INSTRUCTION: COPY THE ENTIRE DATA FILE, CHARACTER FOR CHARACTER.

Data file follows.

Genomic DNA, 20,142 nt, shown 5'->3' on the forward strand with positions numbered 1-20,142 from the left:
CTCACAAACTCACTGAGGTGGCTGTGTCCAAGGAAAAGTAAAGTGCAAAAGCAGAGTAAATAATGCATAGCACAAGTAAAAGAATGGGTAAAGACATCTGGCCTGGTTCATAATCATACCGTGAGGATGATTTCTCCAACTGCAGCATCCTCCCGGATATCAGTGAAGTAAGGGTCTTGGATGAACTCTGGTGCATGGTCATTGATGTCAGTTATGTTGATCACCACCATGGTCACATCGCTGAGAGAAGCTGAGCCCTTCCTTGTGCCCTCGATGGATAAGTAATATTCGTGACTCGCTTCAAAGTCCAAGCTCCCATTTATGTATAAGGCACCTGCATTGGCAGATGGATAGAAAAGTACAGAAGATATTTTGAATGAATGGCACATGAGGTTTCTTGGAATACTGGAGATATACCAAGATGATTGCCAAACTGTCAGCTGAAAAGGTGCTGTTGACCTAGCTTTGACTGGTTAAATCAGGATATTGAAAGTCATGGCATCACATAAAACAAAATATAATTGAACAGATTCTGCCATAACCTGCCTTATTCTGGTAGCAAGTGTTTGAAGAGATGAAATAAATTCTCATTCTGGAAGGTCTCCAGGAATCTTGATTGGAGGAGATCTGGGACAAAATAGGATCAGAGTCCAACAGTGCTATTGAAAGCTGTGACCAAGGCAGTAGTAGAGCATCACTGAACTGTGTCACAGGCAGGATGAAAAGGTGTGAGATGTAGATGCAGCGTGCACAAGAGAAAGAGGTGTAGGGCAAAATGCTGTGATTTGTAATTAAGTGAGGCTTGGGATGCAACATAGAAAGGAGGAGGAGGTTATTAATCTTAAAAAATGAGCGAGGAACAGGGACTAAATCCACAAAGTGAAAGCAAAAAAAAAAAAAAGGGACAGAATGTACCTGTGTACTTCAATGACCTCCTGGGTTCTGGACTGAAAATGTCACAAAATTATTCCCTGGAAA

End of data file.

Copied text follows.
Genomic DNA, 20,142 nt, shown 5'->3' on the forward strand with positions numbered 1-20,142 from the left:
CTCACAAACTCACTGAGGTGGCTGTGTCCAAGGAAAAGTAAAGTGCAAAAGCAGAGTAAATAATGCATAGCACAAGTAAAAGAATGGGTAAAGACATCTGGCCTGGTTCATAATCATACCGTGAGGATGATTTCTCCAACTGCAGCATCCTCCCGGATATCAGTGAAGTAAGGGTCTTGGATGAACTCTGGTGCATGGTCATTGATGTCAGTTATGTTGATCACCACCATGGTCACATCGCTGAGAGAAGCTGAGCCCTTCCTTGTGCCCTCGATGGATAAGTAATATTCGTGACTCGCTTCAAAGTCCAAGCTCCCATTTATGTATAAGGCACCTGCATTGGCAGATGGATAGAAAAGTACAGAAGATATTTTGAATGAATGGCACATGAGGTTTCTTGGAATACTGGAGATATACCAAGATGATTGCCAAACTGTCAGCTGAAAAGGTGCTGTTGACCTAGCTTTGACTGGTTAAATCAGGATATTGAAAGTCATGGCATCACATAAAACAAAATATAATTGAACAGATTCTGCCATAACCTGCCTTATTCTGGTAGCAAGTGTTTGAAGAGATGAAATAAATTCTCATTCTGGAAGGTCTCCAGGAATCTTGATTGGAGGAGATCTGGGACAAAATAGGATCAGAGTCCAACAGTGCTATTGAAAGCTGTGACCAAGGCAGTAGTAGAGCATCACTGAACTGTGTCACAGGCAGGATGAAAAGGTGTGAGATGTAGATGCAGCGTGCACAAGAGAAAGAGGTGTAGGGCAAAATGCTGTGATTTGTAATTAAGTGAGGCTTGGGATGCAACATAGAAAGGAGGAGGAGGTTATTAATCTTAAAAAATGAGCGAGGAACAGGGACTAAATCCACAAAGTGAAAGCAAAAAAAAAAAAAAGGGACAGAATGTACCTGTGTACTTCAATGACCTCCTGGGTTCTGGACTGAAAATGTCACAAAATTATTCCCTGGAAA